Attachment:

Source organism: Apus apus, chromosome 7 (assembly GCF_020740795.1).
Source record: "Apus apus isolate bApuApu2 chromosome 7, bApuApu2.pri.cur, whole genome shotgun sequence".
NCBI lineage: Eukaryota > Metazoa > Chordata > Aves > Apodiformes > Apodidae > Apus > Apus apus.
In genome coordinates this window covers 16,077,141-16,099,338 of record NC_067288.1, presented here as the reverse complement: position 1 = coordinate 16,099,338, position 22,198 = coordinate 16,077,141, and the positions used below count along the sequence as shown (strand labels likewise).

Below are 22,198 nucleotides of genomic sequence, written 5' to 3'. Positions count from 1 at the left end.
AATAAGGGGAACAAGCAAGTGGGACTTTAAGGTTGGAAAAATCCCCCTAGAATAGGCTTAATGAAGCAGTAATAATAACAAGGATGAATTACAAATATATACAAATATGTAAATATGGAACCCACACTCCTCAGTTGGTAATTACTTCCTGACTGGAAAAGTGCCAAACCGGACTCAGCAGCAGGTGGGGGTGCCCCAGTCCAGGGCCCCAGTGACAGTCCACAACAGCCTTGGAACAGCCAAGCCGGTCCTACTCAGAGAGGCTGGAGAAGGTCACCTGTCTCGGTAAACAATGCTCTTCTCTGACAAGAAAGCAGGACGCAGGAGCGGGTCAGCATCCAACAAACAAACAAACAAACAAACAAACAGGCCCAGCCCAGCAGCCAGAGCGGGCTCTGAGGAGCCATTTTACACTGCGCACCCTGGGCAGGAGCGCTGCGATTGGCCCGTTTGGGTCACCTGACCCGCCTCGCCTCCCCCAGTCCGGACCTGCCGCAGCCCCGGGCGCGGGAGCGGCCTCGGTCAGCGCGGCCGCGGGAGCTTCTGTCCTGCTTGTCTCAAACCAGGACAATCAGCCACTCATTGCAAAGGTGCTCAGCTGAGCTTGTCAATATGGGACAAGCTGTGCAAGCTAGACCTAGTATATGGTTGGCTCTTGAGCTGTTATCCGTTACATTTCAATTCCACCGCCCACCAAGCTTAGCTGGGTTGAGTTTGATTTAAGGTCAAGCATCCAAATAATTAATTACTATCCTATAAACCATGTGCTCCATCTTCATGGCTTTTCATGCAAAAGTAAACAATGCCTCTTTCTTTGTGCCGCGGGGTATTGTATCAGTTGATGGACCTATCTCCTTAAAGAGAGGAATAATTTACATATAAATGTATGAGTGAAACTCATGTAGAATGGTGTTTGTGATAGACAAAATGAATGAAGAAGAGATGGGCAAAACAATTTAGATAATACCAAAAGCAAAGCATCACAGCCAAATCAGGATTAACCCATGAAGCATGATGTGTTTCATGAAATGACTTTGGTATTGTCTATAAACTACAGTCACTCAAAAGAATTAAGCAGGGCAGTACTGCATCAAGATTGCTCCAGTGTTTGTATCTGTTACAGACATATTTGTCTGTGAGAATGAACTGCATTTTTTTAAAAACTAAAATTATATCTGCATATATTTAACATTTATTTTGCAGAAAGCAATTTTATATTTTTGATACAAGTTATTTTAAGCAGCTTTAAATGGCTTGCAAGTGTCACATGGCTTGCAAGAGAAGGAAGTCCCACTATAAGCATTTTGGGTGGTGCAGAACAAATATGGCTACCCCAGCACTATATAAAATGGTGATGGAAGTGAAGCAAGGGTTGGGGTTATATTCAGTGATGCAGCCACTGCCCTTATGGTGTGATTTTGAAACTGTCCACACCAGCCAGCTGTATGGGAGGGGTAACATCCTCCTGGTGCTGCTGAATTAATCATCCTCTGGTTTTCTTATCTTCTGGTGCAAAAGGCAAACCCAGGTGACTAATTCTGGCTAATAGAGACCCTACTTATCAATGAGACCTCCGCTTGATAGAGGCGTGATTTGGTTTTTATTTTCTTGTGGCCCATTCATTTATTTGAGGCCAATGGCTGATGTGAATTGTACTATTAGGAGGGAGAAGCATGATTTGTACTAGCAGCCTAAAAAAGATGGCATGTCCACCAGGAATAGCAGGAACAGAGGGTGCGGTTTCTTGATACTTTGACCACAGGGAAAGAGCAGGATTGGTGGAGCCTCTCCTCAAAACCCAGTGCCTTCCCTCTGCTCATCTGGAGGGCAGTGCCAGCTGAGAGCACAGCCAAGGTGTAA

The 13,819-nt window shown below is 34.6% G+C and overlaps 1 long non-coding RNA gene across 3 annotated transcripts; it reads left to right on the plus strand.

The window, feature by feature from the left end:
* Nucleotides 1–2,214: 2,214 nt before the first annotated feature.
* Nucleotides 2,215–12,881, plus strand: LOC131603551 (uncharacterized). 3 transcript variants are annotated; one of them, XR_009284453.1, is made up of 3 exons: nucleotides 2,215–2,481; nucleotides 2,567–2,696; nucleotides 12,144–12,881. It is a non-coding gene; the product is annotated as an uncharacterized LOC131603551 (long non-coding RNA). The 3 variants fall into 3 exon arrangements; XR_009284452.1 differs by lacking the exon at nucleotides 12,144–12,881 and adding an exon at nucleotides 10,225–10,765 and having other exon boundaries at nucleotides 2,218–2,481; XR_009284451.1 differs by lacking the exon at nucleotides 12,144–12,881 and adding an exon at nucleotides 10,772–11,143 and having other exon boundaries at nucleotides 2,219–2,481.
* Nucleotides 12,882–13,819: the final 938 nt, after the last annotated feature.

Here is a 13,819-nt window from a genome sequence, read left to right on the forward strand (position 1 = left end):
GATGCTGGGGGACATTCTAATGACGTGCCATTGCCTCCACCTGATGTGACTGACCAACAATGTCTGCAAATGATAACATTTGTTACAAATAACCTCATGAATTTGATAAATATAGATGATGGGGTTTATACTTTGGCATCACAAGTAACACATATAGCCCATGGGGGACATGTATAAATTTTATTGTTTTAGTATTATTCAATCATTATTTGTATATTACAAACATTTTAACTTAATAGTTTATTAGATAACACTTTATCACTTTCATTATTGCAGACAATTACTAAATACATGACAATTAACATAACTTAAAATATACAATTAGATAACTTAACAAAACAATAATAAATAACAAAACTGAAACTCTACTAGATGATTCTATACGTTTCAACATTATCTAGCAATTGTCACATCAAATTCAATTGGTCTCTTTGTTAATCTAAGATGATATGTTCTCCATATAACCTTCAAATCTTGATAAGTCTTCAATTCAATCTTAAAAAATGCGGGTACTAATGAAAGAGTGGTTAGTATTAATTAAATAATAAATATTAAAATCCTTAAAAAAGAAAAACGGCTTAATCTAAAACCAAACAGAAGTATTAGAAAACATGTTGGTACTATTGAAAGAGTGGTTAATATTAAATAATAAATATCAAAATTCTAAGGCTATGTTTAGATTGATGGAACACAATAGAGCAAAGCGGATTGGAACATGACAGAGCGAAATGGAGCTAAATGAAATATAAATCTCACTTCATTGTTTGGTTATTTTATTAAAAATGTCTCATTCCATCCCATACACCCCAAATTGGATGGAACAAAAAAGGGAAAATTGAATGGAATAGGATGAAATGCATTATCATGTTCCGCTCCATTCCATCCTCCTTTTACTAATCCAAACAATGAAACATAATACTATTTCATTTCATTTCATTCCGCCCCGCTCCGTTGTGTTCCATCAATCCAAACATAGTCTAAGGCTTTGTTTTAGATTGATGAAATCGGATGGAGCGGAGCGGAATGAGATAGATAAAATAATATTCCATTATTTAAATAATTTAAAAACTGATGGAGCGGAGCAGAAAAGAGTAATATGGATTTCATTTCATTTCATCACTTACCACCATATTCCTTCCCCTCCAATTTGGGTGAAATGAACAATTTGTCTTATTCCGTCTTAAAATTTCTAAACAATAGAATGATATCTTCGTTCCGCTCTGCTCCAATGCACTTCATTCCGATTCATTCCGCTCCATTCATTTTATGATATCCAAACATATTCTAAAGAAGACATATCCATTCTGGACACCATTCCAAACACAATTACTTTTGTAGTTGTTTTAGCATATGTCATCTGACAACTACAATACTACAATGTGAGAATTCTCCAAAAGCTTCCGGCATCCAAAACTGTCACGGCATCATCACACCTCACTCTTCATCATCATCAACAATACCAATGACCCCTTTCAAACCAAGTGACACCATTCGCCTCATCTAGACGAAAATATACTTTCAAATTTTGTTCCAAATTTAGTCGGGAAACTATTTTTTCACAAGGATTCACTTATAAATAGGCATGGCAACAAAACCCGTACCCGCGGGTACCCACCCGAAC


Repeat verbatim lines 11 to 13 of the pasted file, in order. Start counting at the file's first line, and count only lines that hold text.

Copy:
* Nucleotides 12,882–13,819: the final 938 nt, after the last annotated feature.

Here is a 13,819-nt window from a genome sequence, read left to right on the forward strand (position 1 = left end):
GATGCTGGGGGACATTCTAATGACGTGCCATTGCCTCCACCTGATGTGACTGACCAACAATGTCTGCAAATGATAACATTTGTTACAAATAACCTCATGAATTTGATAAATATAGATGATGGGGTTTATACTTTGGCATCACAAGTAACACATATAGCCCATGGGGGACATGTATAAATTTTATTGTTTTAGTATTATTCAATCATTATTTGTATATTACAAACATTTTAACTTAATAGTTTATTAGATAACACTTTATCACTTTCATTATTGCAGACAATTACTAAATACATGACAATTAACATAACTTAAAATATACAATTAGATAACTTAACAAAACAATAATAAATAACAAAACTGAAACTCTACTAGATGATTCTATACGTTTCAACATTATCTAGCAATTGTCACATCAAATTCAATTGGTCTCTTTGTTAATCTAAGATGATATGTTCTCCATATAACCTTCAAATCTTGATAAGTCTTCAATTCAATCTTAAAAAATGCGGGTACTAATGAAAGAGTGGTTAGTATTAATTAAATAATAAATATTAAAATCCTTAAAAAAGAAAAACGGCTTAATCTAAAACCAAACAGAAGTATTAGAAAACATGTTGGTACTATTGAAAGAGTGGTTAATATTAAATAATAAATATCAAAATTCTAAGGCTATGTTTAGATTGATGGAACACAATAGAGCAAAGCGGATTGGAACATGACAGAGCGAAATGGAGCTAAATGAAATATAAATCTCACTTCATTGTTTGGTTATTTTATTAAAAATGTCTCATTCCATCCCATACACCCCAAATTGGATGGAACAAAAAAGGGAAAATTGAATGGAATAGGATGAAATGCATTATCATGTTCCGCTCCATTCCATCCTCCTTTTACTAATCCAAACAATGAAACATAATACTATTTCATTTCATTTCATTCCGCCCCGCTCCGTTGTGTTCCATCAATCCAAACATAGTCTAAGGCTTTGTTTTAGATTGATGAAATCGGATGGAGCGGAGCGGAATGAGATAGATAAAATAATATTCCATTATTTAAATAATTTAAAAACTGATGGAGCGGAGCAGAAAAGAGTAATATGGATTTCATTTCATTTCATCACTTACCACCATATTCCTTCCCCTCCAATTTGGGTGAAATGAACAATTTGTCTTATTCCGTCTTAAAATTTCTAAACAATAGAATGATATCTTCGTTCCGCTCTGCTCCAATGCACTTCATTCCGATTCATTCCGCTCCATTCATTTTATGATATCCAAACATATTCTAAAGAAGACATATCCATTCTGGACACCATTCCAAACACAATTACTTTTGTAGTTGTTTTAGCATATGTCATCTGACAACTACAATACTACAATGTGAGAATTCTCCAAAAGCTTCCGGCATCCAAAACTGTCACGGCATCATCACACCTCACTCTTCATCATCATCAACAATACCAATGACCCCTTTCAAACCAAGTGACACCATTCGCCTCATCTAGACGAAAATATACTTTCAAATTTTGTTCCAAATTTAGTCGGGAAACTATTTTTTCACAAGGATTCACTTATAAATAGGCATGGCAACAAAACCCGTACCCGCGGGTACCCACCCGAAC